Wednesday, February 13 10AM GMT featuring Cirencester College
Neil Sperring, Director of IT Services at Cirencester College, shares the story of the “easiest and most enjoyable wireless deployment” he’s ever done.
Wednesday, February 20 3:30PM GMT featuring Concord College
James Sumnall, ICT Manager at Concord College, talks about WiFi at the college both past and present.
We’ve got some great shots of our fantastic booth and the Meraki team working it! Enjoy!
Monitoring devices and systems connecting to your network is key to sustaining network health, but some devices are more difficult than others to track. Point of Sale cash registers, IP PBX boxes, IP cameras, VMware servers, storage systems, or certain embedded devices, for example, are often critical infrastructure that network admins want to keep online. But centrally monitoring their real-time connectivity is not always possible with traditional solutions requiring an installed monitoring agent.
Enter the MX client connectivity monitoring tool, just released. It allows you to specify individual devices to survey in real-time and track their online status.
Eight devices are being monitored in real-time; alerts will be emailed to IT admins.
Connectivity is checked every 1-2 seconds, and when a device fails to respond for 30 seconds, an alert is issued (IP address changes are handled gracefully, and do not trigger offline alerts). If a device goes dark, connectivity continues to be monitored from the dashboard so that once it reconnects it is immediately recognized.
Connectivity alerts also generate events in the MX’s Event Log, and are filterable using the “client status” check box.
The MX Event Log will capture client status events for devices being monitored in real-time.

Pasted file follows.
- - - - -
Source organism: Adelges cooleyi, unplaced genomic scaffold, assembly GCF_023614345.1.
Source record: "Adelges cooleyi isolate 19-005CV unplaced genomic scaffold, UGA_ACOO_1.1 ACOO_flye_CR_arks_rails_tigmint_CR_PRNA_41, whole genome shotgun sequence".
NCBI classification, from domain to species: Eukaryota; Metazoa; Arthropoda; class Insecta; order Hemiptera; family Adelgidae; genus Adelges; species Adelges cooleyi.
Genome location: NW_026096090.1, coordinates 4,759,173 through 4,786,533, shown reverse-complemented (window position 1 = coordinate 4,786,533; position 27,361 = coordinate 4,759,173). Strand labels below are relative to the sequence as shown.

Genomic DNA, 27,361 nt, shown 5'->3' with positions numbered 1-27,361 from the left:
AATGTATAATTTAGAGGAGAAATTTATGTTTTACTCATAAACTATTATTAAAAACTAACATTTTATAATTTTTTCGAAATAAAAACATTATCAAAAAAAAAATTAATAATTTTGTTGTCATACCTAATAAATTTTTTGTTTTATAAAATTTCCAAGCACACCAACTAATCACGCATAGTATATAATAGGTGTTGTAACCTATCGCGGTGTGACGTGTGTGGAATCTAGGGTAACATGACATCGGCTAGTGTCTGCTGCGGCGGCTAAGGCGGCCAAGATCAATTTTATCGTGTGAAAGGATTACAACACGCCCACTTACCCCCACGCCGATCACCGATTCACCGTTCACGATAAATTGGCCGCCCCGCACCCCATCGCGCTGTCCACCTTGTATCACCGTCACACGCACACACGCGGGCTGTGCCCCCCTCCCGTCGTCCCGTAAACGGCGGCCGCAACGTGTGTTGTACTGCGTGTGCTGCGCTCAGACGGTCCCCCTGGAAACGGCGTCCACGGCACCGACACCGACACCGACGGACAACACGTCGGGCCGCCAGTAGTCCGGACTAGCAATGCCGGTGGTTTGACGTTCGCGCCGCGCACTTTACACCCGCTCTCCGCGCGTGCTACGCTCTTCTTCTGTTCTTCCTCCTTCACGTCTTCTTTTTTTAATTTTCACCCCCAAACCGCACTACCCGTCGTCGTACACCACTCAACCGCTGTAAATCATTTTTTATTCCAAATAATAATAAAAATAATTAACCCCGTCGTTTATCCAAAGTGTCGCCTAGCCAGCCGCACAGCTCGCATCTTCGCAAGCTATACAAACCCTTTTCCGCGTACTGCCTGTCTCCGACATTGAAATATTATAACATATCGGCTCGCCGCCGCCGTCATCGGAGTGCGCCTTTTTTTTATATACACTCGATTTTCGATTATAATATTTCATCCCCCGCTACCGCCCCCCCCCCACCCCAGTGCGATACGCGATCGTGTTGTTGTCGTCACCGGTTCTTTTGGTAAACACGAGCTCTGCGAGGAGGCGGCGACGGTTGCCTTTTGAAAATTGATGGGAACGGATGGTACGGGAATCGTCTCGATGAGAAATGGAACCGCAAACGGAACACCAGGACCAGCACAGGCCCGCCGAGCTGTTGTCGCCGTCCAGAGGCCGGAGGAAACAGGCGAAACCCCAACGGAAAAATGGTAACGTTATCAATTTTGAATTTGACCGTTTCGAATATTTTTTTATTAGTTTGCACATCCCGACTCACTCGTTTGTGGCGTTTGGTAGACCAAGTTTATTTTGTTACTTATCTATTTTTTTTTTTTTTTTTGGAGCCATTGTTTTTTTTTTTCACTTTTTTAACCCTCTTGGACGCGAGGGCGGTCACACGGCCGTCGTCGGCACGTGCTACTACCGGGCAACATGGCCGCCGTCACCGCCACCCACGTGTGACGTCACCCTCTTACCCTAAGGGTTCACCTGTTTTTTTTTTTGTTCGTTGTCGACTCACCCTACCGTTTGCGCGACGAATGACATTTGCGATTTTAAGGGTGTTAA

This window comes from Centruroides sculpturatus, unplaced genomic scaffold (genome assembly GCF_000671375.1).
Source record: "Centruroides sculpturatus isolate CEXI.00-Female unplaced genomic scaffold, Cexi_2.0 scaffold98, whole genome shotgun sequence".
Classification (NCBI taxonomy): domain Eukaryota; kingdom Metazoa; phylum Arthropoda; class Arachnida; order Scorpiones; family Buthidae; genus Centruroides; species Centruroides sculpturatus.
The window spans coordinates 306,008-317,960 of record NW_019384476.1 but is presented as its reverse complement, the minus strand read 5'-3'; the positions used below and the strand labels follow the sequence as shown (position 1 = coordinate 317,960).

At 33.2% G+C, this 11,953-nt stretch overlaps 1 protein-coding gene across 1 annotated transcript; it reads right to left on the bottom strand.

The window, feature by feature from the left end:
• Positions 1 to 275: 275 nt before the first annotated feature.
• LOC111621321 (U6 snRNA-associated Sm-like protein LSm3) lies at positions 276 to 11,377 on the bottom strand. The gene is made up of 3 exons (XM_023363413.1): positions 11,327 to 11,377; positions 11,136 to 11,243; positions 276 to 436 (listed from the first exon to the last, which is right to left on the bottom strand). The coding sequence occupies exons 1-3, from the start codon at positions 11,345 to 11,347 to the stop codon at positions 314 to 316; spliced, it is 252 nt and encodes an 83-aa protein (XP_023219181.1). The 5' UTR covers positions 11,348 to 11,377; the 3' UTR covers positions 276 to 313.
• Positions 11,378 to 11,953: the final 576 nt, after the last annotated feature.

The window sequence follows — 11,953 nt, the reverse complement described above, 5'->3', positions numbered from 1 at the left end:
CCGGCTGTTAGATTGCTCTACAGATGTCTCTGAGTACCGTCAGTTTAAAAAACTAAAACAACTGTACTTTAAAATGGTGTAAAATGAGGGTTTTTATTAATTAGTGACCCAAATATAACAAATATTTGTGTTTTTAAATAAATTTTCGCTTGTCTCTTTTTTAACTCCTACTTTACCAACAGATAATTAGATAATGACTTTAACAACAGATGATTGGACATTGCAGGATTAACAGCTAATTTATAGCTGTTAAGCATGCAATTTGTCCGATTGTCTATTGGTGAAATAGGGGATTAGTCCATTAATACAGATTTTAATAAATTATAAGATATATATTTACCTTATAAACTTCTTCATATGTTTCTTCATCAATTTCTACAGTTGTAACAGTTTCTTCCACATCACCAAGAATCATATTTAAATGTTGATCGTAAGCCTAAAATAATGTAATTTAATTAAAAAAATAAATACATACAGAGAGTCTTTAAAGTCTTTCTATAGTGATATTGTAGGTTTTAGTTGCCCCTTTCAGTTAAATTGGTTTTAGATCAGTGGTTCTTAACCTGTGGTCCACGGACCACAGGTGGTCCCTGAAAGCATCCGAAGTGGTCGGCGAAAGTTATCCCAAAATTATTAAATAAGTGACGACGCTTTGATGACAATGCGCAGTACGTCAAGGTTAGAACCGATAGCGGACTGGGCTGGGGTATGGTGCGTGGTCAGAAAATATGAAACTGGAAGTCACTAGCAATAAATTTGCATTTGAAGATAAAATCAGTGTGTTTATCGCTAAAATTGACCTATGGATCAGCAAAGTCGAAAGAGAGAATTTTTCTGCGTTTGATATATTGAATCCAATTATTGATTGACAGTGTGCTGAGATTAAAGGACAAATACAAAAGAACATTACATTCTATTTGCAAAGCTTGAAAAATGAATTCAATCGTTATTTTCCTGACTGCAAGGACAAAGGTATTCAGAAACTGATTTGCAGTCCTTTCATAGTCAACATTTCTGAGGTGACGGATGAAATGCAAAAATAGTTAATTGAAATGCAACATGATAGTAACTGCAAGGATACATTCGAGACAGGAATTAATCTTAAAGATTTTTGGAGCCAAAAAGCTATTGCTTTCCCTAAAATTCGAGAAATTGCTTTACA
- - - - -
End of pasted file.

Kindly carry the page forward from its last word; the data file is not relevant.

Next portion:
With this client monitoring capability, IT administrators get immediate feedback when critical systems go offline, even if those systems cannot support traditional monitoring solutions.
We’ll be exploring additional features being rolled out to our MX line of security appliances, so stay tuned!
Our friends at Cisco have announced an update to the Global Mobile Data Traffic Forecast, part of the Visual Networking Index. The VNI pulls from a range of independent global analyses as well as data gathered directly from user devices to offer an up-t0-date look at current trends in Internet usage and predict the trends of the future.
Today’s update focuses specifically on mobile, highlighting the explosion of traffic being used by smartphones, tablets, and other 3G and 4G capable devices. According to the report, mobile data traffic in 2012 was nearly twelve times the size of the entire global Internet in 2000, and, for the first time ever, mobile video was responsible for over half of that traffic.
In addition to a look back at the data from the past year, this update to the VNI also predicts usage patterns through 2017. In 2012, monthly mobile traffic worldwide topped out around 0.9 exabytes (a billion gigabytes!), and in 2017, Cisco predicts we’ll be consuming over 11 exabytes of data per month on mobile devices. By then, the mobile traffic of tablets alone will surpass the total mobile traffic we saw in 2012. And just one year from now, the number of mobile devices with Internet connections will be larger than the global population.
We’ve picked out just a few of the statistics that grabbed our attention, but if you’re already having trouble supporting mobile devices on your network you’ll definitely want to head over to the VNI site and take a look at the numbers for yourself. Even if you’re not a network administrator, the report is an interesting read and oftentimes a downright awe-inspiring look at the sheer volume of traffic we’re generating on mobile devices.